Yesterday morning I went out on my weekly non-breeding bird survey, accompanied by Education Intern Brooke, and volunteer Larry. While on these surveys I try to get accurate counts of all the different shorebird species using the beaches in the reserve while noting other factors like behavior and disturbance.
On this survey, the mudflats at Second Chance Critical Wildlife Area were exposed from the very low tide, which meant hungry shorebirds had a place to eat! I counted a few hundred shorebirds on the flats, including Dunlin, Western Sandpipers, Ruddy Turnstones, and most notably a group of 69 Red Knots. Red Knots are a federally threatened species. They have one of the most spectacular migrations of any bird, with most individuals travelling up to 9,300 miles from the arctic to Argentina every year. But, some Red Knots spend their winter in Florida instead. While observing the flock on Second Chance, I noticed a few knots had green flag bands on their legs. I was able to read two: 99C and 65T.
On the way to the next stop on the survey route, a Florida Pompano jumped out of the water and into our boat! It was neat to see such a beautiful fish up close, and we threw it back in after some quick pictures. A few staff at Rookery Bay mentioned it’s about the right time of year for pompano fishing, and that Cape Romano is a reliable place to find them.
At our last stop on the survey, a sandbar in Caxambas Pass, a few hundred Royal Terns and Black Skimmers were napping in the sun. With my scope, I counted and looked for bands, and found one green band on a Black Skimmer: A16. This was the same bird I had seen the day before all the way up in Clam Pass Park in Naples! Following the coast, that’s about 23 miles away.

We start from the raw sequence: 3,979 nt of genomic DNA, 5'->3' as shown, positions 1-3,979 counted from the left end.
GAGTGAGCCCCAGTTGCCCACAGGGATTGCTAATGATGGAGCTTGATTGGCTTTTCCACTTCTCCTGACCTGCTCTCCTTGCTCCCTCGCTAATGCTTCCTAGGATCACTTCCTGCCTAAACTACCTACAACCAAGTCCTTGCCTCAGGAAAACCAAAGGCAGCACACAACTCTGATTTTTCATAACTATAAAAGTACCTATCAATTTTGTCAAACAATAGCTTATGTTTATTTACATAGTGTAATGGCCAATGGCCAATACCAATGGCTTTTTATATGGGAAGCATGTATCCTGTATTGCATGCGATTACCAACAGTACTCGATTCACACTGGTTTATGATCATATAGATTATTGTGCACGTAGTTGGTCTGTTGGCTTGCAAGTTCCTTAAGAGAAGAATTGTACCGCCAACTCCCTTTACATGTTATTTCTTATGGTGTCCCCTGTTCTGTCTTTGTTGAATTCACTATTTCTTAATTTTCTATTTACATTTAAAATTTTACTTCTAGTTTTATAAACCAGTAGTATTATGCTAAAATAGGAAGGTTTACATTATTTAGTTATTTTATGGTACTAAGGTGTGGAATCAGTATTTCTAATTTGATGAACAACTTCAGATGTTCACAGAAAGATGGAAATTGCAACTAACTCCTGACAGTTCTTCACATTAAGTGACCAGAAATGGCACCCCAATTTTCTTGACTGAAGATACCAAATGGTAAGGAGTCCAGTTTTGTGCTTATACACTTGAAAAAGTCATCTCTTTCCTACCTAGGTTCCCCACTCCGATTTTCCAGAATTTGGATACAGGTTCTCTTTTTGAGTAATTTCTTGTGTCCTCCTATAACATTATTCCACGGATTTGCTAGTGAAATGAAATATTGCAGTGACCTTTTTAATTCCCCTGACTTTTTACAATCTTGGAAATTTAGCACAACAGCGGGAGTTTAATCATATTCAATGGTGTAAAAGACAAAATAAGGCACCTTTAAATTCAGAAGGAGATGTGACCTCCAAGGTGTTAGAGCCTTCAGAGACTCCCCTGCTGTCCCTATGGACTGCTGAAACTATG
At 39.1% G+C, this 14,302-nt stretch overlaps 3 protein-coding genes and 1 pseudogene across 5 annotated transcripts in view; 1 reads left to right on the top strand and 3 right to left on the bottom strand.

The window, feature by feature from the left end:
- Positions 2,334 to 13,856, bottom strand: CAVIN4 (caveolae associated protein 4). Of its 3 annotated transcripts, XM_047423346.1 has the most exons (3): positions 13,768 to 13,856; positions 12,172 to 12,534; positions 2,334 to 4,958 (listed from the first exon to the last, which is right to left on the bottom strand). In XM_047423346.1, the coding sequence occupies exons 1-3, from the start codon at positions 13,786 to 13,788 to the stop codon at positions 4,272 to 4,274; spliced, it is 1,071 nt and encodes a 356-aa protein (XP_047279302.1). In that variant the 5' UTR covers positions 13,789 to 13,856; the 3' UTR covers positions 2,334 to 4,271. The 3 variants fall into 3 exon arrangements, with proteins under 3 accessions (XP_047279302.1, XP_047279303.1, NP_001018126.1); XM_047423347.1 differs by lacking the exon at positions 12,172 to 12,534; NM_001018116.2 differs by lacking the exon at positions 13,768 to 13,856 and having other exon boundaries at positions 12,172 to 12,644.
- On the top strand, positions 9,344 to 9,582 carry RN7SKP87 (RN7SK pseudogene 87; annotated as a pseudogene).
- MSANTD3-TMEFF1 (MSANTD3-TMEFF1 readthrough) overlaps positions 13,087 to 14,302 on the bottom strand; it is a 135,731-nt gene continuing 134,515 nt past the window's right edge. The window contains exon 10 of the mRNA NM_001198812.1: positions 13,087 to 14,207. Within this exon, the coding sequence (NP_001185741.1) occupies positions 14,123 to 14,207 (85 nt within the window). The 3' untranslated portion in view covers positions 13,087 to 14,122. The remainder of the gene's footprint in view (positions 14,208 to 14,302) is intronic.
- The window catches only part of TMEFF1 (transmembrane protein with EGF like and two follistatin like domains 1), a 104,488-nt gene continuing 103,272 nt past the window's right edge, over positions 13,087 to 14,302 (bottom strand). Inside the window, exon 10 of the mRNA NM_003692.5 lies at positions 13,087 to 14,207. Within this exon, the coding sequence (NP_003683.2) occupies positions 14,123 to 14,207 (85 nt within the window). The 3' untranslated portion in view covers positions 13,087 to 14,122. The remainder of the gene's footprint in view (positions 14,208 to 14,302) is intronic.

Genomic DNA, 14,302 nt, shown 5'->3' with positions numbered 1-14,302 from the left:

Back in the office, I entered my Red Knot band sightings in the database on BandedBirds.org. Band sightings from both biologists and birdwatchers are compiled here, which helps scientists all over the world study the migration patterns of shorebirds. It also lets us see the history of the individual birds we found. The map shows all reported sightings of Red Knot 99C, pictured above. Following the sighting dates and locations, you can “connect the dots” to see the bird’s migration route and identify important sites along the way. 99C was banded in 2010 in New Jersey as an adult, making it at least seven years old!
Learn more about avian research and monitoring at Rookery Bay
Alli Smith, Avian Intern